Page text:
When Crying At The Gym Means You're Doing Something Right
About two minutes into Eminem’s “Lose Yourself,” I couldn’t feel my shoulders.
I was sitting cross-legged on a mat in a dance studio, nearly every inch of the floor covered by mats like mine, with the lights off and the music blaring, flapping my arms back and forth in some combination of a reverse fly and an aggressive chest pop.
All around me, sweating bodies were groaning and even yelling, as our instructor told us to “shed something” and to “put something on the fire.” To many, grunt-inducing discomfort doesn’t sound like the ideal workout. But I was there to put myself to the test.
In fact, Taryn Toomey’s 75-minute session, known simply as The Class, is designed for such pain. “You will be guided to dive into a place of discomfort to access and acknowledge the patterns that we go to when dealing with [pain],” the workout’s website explains. “We simply use the body to access these places.”
In other words, the workout would show me what I was made of, mentally. So far, I was spending more time cursing myself for committing to exercise before sunrise than exploring my psychological patterns. But in the mirrored walls of the studio, I watched as the faces around me melted into, if not clarity, certainly greater relaxation. While I didn’t see or hear any tears, someone is sobbing by the end in about one out of 10 sessions, said Toomey.
Practices like yoga are known for asanas that are meant to unlock emotions. But a new crop of candlelit cycling studios and leave-it-all-behind bodyweight workouts are targeting a sort of emotional release alongside physical activity, adopting a mind-body coupling once thought to be too spiritual for the average gym rat.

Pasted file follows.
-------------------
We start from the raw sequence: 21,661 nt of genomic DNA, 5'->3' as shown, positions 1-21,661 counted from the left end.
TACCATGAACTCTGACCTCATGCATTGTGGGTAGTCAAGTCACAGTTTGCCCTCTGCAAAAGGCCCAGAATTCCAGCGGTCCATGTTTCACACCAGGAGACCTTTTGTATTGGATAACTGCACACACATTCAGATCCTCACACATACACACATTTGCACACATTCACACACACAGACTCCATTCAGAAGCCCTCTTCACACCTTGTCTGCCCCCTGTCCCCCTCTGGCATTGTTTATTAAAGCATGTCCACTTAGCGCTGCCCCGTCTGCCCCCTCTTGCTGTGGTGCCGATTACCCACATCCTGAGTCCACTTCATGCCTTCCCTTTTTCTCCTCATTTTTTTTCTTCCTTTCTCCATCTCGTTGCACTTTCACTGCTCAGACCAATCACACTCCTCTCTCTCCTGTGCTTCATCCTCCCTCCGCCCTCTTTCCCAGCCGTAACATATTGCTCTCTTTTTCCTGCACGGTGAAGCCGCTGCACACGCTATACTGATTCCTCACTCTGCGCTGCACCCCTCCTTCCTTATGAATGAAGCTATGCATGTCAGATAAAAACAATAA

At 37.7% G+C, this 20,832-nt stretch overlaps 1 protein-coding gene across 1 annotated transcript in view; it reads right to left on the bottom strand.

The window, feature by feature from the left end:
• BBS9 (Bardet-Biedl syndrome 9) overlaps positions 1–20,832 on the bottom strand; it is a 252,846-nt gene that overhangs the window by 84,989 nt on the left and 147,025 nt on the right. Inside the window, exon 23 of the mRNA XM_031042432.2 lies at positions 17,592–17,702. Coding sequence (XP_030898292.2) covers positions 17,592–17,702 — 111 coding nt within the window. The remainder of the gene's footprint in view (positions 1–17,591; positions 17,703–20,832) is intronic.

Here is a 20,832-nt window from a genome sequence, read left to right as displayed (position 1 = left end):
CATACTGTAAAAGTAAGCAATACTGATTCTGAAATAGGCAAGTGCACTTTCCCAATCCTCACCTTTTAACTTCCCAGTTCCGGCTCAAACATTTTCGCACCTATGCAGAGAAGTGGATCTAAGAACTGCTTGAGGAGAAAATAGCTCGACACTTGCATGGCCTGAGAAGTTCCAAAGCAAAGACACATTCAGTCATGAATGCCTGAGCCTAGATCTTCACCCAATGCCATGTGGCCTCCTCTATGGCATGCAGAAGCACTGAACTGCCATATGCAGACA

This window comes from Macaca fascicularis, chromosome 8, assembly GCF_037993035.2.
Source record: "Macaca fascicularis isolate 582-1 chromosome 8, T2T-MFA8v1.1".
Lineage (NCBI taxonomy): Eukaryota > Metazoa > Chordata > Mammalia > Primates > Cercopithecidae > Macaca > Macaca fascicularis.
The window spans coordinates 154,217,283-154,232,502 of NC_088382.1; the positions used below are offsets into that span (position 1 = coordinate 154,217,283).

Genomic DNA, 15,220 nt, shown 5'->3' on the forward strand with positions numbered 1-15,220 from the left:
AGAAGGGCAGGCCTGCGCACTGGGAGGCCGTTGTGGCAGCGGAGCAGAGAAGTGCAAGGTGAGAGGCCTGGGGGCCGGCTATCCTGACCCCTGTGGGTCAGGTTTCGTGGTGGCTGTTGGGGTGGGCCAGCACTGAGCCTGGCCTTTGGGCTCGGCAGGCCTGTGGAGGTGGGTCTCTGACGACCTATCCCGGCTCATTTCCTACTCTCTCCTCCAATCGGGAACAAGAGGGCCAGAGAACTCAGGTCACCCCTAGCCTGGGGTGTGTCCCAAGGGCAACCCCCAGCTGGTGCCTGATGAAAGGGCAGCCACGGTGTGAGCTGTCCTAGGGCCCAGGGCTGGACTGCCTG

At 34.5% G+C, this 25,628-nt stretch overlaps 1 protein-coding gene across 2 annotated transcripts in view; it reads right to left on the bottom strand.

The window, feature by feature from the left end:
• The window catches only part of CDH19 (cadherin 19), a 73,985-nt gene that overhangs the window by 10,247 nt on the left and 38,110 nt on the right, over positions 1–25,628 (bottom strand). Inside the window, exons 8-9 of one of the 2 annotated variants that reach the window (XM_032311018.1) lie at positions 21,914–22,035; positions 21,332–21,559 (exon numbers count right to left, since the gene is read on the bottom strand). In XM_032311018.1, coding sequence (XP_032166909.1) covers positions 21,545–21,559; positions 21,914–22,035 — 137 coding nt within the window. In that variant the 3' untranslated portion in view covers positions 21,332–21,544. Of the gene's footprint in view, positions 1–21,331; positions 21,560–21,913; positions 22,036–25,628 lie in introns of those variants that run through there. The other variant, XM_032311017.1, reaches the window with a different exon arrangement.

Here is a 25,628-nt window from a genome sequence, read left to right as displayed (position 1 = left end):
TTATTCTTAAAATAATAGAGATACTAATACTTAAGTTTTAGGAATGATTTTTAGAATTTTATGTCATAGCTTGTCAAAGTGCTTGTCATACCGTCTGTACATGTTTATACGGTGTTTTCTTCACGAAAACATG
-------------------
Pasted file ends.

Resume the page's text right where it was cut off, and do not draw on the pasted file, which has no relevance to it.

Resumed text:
“I have cried in class many times,” Caroline Stone, a mother of two from Wellesley, Massachusetts, told The Boston Globe about her SoulCycle practice. “[T]he only thing that has gotten to me consistently [is] when they use the word grateful. I am very grateful that I can be there. I recognize that not everyone has that opportunity.”
More and more workouts are adopting a mind-body coupling once thought to be too spiritual for the average gym rat.
“During my first class I didn’t just cry, I sobbed,” McKenzie Hayes, a regular at Toomey’s studio, told Time. “Whether it’s your job or your relationships, I literally picture my emotional problems being slowly unstuck from my body and moved out.”
If a workout class is your only chance for self-reflection and stress management, it’s not surprising that exercise is enough to elicit an emotional experience. And, of course, the documented mental benefits of physical activity are many, ranging from reduced anxiety and greater energy to a sharper memory. But while workout euphoria is not without precedent — the runner’s high is a well-known, if elusive, perk — what’s different now is the focus.
Toomey encourages students to use the day’s frustrations — whatever they may be — for strength, but plenty of others rely on fitness as more of an escape from those thoughts. Picture the last person you saw on an elliptical machine. Chances are, she or he had headphones on and may have been flipping through the pages of a magazine or staring at a TV screen overhead.
“You’re moving your body, you’re not really with your body,” said Beth L. Haessig, PsyD, the president of the United States Association for Body Psychotherapy. “In fact, you’re trying to get away from your body’s experience, perhaps [because you’re] working it harder than it wants to be worked.”